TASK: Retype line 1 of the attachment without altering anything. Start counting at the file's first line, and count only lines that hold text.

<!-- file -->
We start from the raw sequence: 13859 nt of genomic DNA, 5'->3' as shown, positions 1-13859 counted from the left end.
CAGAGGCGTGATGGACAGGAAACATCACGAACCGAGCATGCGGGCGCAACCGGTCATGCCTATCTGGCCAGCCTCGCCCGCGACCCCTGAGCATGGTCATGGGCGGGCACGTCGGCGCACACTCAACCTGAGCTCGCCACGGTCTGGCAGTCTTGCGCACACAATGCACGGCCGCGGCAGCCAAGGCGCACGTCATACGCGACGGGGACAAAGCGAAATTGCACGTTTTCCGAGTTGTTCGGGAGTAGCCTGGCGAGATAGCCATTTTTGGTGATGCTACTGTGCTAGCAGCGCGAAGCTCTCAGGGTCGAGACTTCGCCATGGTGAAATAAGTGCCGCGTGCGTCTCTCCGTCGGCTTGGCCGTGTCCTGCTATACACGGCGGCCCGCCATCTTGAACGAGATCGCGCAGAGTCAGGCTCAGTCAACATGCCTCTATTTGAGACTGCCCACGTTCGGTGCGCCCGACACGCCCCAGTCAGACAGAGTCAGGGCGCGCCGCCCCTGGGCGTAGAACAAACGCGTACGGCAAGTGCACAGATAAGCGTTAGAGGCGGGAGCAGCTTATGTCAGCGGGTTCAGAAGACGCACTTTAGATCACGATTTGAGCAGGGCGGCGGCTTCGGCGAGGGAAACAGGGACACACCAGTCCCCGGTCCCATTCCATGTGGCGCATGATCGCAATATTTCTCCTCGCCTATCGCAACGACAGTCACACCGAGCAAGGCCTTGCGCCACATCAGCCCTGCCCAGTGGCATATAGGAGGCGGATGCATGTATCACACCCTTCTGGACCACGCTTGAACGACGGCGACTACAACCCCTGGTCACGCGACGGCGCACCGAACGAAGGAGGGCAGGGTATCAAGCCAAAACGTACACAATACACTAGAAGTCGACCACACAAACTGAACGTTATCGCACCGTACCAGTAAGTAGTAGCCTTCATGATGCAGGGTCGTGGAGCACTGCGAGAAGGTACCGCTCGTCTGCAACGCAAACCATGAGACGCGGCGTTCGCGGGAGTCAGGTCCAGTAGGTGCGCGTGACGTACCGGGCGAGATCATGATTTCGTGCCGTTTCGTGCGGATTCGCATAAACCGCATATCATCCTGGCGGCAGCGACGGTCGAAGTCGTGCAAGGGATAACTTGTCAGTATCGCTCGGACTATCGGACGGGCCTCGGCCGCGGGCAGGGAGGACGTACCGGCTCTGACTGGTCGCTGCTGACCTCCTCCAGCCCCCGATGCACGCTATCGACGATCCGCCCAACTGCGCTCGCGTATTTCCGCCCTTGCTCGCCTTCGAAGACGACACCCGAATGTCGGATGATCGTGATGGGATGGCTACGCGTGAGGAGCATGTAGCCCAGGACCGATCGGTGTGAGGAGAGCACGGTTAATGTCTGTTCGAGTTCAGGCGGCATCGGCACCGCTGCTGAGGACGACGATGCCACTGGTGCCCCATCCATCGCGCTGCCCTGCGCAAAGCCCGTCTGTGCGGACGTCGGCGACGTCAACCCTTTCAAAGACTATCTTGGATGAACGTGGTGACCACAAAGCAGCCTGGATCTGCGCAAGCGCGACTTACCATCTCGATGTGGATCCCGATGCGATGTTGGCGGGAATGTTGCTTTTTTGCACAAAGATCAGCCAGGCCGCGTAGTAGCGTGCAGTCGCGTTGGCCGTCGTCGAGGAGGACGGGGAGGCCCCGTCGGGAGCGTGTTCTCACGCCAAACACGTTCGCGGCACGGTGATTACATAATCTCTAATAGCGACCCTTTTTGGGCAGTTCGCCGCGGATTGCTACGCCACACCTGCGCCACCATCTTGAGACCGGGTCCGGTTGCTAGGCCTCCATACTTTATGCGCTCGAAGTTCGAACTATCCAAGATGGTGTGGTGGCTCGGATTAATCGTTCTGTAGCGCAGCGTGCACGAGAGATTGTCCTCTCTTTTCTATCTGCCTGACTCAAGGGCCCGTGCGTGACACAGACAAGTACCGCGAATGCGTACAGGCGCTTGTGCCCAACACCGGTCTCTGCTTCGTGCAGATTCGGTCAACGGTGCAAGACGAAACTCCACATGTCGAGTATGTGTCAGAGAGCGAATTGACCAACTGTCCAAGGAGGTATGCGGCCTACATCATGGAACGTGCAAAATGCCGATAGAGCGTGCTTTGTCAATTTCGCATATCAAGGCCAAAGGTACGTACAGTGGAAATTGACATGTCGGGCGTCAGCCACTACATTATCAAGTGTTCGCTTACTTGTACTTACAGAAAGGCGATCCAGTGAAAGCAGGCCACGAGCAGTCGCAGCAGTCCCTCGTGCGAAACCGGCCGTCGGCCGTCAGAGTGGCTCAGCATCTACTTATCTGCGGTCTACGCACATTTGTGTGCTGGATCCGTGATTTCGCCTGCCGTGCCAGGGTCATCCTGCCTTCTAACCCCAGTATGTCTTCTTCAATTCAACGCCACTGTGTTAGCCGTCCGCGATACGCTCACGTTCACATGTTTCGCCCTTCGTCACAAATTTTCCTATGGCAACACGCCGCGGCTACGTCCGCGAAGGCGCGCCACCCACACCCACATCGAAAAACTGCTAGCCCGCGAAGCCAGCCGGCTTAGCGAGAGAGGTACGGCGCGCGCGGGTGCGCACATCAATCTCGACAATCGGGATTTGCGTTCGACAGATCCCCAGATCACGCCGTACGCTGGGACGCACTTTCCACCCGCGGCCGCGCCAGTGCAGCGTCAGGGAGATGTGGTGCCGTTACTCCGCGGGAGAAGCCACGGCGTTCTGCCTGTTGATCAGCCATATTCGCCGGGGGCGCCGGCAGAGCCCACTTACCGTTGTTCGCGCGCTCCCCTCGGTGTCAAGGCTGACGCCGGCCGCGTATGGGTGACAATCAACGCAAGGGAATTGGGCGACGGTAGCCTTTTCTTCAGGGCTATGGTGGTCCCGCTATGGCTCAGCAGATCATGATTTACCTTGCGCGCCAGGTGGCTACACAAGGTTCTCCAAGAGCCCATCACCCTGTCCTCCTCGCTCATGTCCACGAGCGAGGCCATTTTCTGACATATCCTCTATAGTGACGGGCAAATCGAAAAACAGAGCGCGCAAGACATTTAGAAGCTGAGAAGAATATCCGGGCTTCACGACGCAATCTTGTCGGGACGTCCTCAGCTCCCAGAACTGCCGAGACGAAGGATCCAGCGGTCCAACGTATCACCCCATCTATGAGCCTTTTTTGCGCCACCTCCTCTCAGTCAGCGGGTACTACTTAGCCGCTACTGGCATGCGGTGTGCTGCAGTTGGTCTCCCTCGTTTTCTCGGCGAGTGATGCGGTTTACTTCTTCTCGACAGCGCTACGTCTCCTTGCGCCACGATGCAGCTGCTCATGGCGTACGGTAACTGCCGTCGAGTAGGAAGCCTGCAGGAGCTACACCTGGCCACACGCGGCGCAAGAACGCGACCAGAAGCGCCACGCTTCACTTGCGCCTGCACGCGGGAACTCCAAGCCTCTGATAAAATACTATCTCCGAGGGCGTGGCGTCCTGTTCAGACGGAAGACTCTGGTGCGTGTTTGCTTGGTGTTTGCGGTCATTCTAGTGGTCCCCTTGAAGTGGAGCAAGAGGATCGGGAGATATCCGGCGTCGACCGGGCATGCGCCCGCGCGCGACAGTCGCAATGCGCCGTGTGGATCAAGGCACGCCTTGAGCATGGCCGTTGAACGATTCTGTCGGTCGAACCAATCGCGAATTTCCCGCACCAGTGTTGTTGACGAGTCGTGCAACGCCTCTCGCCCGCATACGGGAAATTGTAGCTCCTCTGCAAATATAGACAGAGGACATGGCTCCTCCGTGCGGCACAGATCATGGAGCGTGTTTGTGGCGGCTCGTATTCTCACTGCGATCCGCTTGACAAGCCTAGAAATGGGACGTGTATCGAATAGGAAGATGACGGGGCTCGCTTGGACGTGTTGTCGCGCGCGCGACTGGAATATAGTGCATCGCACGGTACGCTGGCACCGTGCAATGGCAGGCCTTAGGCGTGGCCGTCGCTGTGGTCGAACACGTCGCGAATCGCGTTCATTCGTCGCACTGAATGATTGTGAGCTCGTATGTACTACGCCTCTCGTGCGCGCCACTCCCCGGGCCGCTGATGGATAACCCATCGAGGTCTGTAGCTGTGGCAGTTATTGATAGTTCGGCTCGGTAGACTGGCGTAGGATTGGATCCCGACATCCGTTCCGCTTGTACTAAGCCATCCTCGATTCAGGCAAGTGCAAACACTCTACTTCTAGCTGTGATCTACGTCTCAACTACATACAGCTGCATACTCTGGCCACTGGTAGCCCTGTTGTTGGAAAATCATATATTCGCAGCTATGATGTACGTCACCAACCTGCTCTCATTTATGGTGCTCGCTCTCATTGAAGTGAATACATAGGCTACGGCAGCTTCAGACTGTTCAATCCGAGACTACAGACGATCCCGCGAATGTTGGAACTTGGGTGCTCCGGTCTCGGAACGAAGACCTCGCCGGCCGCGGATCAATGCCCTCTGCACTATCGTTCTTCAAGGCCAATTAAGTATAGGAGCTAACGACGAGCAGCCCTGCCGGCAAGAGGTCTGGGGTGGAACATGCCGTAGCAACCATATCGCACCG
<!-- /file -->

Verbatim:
We start from the raw sequence: 13859 nt of genomic DNA, 5'->3' as shown, positions 1-13859 counted from the left end.